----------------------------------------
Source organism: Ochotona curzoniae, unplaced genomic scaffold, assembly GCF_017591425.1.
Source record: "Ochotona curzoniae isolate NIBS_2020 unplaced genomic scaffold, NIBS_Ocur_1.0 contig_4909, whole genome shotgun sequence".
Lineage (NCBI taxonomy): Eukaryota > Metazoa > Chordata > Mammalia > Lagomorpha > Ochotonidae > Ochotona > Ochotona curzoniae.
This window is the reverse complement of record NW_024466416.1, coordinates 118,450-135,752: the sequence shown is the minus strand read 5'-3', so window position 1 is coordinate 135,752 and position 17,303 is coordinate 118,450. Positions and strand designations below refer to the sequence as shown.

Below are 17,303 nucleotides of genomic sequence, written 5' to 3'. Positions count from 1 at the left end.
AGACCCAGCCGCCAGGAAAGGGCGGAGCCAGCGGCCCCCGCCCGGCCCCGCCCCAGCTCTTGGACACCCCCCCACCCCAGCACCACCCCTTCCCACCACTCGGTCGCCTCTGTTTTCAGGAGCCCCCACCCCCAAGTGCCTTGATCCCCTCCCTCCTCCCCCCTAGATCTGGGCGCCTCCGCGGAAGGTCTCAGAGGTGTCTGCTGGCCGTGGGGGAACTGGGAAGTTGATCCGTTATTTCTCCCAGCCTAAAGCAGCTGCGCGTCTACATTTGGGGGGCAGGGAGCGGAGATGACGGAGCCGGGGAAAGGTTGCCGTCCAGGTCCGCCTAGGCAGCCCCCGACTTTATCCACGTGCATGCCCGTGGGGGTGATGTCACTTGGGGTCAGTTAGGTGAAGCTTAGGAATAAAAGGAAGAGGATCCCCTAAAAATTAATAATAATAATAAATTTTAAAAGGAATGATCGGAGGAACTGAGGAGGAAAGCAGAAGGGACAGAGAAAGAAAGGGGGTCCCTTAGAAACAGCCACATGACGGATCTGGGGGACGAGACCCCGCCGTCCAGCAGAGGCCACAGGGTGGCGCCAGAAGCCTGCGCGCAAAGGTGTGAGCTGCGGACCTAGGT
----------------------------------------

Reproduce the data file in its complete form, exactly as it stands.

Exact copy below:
Source organism: Ochotona curzoniae, unplaced genomic scaffold, assembly GCF_017591425.1.
Source record: "Ochotona curzoniae isolate NIBS_2020 unplaced genomic scaffold, NIBS_Ocur_1.0 contig_4909, whole genome shotgun sequence".
Lineage (NCBI taxonomy): Eukaryota > Metazoa > Chordata > Mammalia > Lagomorpha > Ochotonidae > Ochotona > Ochotona curzoniae.
This window is the reverse complement of record NW_024466416.1, coordinates 118,450-135,752: the sequence shown is the minus strand read 5'-3', so window position 1 is coordinate 135,752 and position 17,303 is coordinate 118,450. Positions and strand designations below refer to the sequence as shown.

Below are 17,303 nucleotides of genomic sequence, written 5' to 3'. Positions count from 1 at the left end.
AGACCCAGCCGCCAGGAAAGGGCGGAGCCAGCGGCCCCCGCCCGGCCCCGCCCCAGCTCTTGGACACCCCCCCACCCCAGCACCACCCCTTCCCACCACTCGGTCGCCTCTGTTTTCAGGAGCCCCCACCCCCAAGTGCCTTGATCCCCTCCCTCCTCCCCCCTAGATCTGGGCGCCTCCGCGGAAGGTCTCAGAGGTGTCTGCTGGCCGTGGGGGAACTGGGAAGTTGATCCGTTATTTCTCCCAGCCTAAAGCAGCTGCGCGTCTACATTTGGGGGGCAGGGAGCGGAGATGACGGAGCCGGGGAAAGGTTGCCGTCCAGGTCCGCCTAGGCAGCCCCCGACTTTATCCACGTGCATGCCCGTGGGGGTGATGTCACTTGGGGTCAGTTAGGTGAAGCTTAGGAATAAAAGGAAGAGGATCCCCTAAAAATTAATAATAATAATAAATTTTAAAAGGAATGATCGGAGGAACTGAGGAGGAAAGCAGAAGGGACAGAGAAAGAAAGGGGGTCCCTTAGAAACAGCCACATGACGGATCTGGGGGACGAGACCCCGCCGTCCAGCAGAGGCCACAGGGTGGCGCCAGAAGCCTGCGCGCAAAGGTGTGAGCTGCGGACCTAGGT